Explore Substance Abuse Internships Opportunities
Substance Abuse Internships are great opportunities for anyone who is still in school to gain some work experience in their chosen field and get some exposure to the work force. College grades are very important in securing employment after graduation but increasingly employers are looking to see what “extra” things in their chosen field a student has chosen to pursue while still in school. Sometimes this may be an industry-related club or volunteer work. Other times, however, an internship in substance abuse can be the difference between one candidate and another being offered a job.
Substance Abuse Internship Basics
An internship may be paid or unpaid but, either way, there are some basics that you need to know about an internship and how it differs from being “in school”.
- It’s a job. You really do need to consider this to be “a job”, even if it is just a summer internship. What you are doing are tasks that are important and thing that affect other people. Whereas your failure to turn in a school assignment on time may have only damaged yourself, this is not the case.
- It counts. This really does go on your permanent record and that’s a good thing. It’s why you’re doing this and you want to do your best to impress these people. In fact, this “internship” could materialize into a job offer at graduation (mine did) or these people could write glowing letters of recommendation for you to pass on to potential employers.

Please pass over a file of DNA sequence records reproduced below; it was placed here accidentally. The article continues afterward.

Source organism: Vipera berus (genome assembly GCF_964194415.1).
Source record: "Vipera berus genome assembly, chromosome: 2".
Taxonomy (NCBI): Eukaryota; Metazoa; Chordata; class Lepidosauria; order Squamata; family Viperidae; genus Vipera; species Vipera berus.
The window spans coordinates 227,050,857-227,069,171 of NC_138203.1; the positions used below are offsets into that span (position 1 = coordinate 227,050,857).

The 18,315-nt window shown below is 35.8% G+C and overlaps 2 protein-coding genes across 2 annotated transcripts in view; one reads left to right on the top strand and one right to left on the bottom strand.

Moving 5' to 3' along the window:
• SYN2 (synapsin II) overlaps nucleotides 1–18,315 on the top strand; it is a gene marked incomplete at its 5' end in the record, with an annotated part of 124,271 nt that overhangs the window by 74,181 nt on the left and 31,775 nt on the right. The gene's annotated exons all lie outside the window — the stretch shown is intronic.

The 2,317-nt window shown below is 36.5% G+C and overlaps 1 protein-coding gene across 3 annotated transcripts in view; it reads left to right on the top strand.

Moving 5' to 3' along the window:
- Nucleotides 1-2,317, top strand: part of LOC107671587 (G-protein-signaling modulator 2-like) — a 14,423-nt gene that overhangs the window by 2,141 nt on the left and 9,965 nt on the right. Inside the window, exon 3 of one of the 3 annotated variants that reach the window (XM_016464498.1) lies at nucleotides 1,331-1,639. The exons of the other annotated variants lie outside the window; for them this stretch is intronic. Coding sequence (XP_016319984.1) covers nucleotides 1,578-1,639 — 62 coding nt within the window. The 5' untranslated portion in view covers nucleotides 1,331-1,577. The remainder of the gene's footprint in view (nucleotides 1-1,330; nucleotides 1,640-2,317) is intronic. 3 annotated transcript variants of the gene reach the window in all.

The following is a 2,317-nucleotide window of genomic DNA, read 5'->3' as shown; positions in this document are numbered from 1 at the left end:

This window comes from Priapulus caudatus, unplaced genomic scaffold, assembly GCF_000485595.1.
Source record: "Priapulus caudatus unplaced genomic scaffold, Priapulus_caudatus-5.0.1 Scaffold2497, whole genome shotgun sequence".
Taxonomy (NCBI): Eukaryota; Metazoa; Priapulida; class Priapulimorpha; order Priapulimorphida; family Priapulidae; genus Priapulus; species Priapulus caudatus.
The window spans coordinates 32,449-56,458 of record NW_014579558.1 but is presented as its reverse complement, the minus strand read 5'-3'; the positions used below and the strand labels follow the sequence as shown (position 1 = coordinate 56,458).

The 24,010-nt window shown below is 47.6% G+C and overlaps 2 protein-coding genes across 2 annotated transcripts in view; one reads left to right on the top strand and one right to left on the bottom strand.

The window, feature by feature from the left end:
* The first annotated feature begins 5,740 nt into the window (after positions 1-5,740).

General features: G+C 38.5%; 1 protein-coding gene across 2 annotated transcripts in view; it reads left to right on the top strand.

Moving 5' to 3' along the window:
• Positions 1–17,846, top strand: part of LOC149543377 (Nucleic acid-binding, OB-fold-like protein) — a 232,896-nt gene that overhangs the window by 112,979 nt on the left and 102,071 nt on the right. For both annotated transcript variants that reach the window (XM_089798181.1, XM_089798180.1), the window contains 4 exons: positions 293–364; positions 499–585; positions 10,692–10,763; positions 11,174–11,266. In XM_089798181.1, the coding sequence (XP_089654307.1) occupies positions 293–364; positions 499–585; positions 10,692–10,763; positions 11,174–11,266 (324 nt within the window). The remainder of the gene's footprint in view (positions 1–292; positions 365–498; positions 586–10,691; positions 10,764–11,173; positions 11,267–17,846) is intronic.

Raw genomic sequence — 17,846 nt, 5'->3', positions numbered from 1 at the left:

- New skills. Don’t expect that everything that you learned in school will apply here. In fact, some of it may be out of date or not apply at all. That’s fine. Also consider that, while a professor may want for you to elaborate and pontificate, a boss may be more appreciative when you are brief and to the point. Finally, it’s not so much the “effort” that counts here, but the results.
- Feedback is good. Many students who go into an internship have never worked in an office or professional environment before. It’s best to learn how to do this now and take your lumps for being “too casual” or for placing value on the wrong things than it would be to have to do it when you get your first real job out of school.
- Networking opportunities. This can’t be stressed enough. If you are going into your internship job and hiding in a corner cubicle each day to get your work done and then slinking out, you are doing yourself a disservice. Get to know the people in the organization and build some relationships. Let them know what you are doing in school and what your goals are. These people can potentially give you a lot of advice on breaking into the industry and even provide other contacts for you when it comes time for your job search.
Internships can be very valuable in any industry, but particularly so in the substance abuse industry because there are a lot of experience hours requirements for many credentials and these hours can count towards that fulfillment. There are many substance abuse internships available and quite a few with government entities, such as SAMSHA. Do a search in your area and on your campus and you are likely to find several opportunities, but be sure to apply early.